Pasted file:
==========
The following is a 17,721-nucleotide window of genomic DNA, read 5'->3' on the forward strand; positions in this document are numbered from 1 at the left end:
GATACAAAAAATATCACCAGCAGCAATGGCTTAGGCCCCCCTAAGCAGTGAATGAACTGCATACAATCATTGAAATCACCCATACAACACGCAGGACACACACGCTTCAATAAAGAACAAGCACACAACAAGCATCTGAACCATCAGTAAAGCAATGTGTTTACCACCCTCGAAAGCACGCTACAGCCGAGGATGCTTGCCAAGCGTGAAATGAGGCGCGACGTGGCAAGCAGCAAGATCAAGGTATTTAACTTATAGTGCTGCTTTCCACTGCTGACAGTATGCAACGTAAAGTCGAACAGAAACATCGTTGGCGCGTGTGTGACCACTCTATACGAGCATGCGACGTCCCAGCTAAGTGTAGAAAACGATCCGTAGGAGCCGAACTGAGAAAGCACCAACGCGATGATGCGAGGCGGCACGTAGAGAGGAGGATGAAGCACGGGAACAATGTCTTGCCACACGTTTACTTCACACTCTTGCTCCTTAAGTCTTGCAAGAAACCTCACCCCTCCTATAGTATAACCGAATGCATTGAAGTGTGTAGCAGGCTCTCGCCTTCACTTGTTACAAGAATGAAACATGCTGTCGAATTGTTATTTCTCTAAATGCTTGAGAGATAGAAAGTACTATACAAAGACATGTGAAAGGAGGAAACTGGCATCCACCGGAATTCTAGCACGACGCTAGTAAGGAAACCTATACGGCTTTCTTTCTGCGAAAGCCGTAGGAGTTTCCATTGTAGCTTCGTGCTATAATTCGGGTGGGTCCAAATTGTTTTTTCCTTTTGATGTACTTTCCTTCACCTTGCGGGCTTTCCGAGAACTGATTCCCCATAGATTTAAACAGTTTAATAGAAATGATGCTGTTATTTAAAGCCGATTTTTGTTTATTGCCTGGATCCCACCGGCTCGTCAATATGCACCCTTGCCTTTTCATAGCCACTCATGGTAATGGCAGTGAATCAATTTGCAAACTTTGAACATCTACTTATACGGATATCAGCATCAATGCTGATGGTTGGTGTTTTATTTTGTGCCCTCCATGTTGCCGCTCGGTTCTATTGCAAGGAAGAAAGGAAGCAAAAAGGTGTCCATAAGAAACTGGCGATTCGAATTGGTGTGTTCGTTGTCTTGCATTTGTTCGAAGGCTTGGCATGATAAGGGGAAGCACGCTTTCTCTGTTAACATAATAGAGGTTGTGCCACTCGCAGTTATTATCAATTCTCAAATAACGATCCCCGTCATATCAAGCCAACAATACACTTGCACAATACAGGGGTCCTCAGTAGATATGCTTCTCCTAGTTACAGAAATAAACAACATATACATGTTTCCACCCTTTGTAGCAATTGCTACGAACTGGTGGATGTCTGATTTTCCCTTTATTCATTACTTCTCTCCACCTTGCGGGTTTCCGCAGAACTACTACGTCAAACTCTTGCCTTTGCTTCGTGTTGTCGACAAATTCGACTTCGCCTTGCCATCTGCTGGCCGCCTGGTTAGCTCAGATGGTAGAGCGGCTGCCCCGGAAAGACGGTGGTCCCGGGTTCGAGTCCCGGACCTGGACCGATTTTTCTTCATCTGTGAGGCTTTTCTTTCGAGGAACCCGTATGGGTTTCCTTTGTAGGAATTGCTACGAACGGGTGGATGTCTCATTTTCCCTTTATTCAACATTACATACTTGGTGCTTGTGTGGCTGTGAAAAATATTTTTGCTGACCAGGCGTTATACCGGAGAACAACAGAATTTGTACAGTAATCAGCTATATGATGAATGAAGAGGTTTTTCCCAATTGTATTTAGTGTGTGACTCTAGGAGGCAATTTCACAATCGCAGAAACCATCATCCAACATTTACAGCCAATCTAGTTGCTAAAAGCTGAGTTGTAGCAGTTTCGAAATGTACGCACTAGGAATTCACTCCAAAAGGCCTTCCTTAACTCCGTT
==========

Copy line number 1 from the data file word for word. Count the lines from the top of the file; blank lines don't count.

The following is a 17,721-nucleotide window of genomic DNA, read 5'->3' on the forward strand; positions in this document are numbered from 1 at the left end: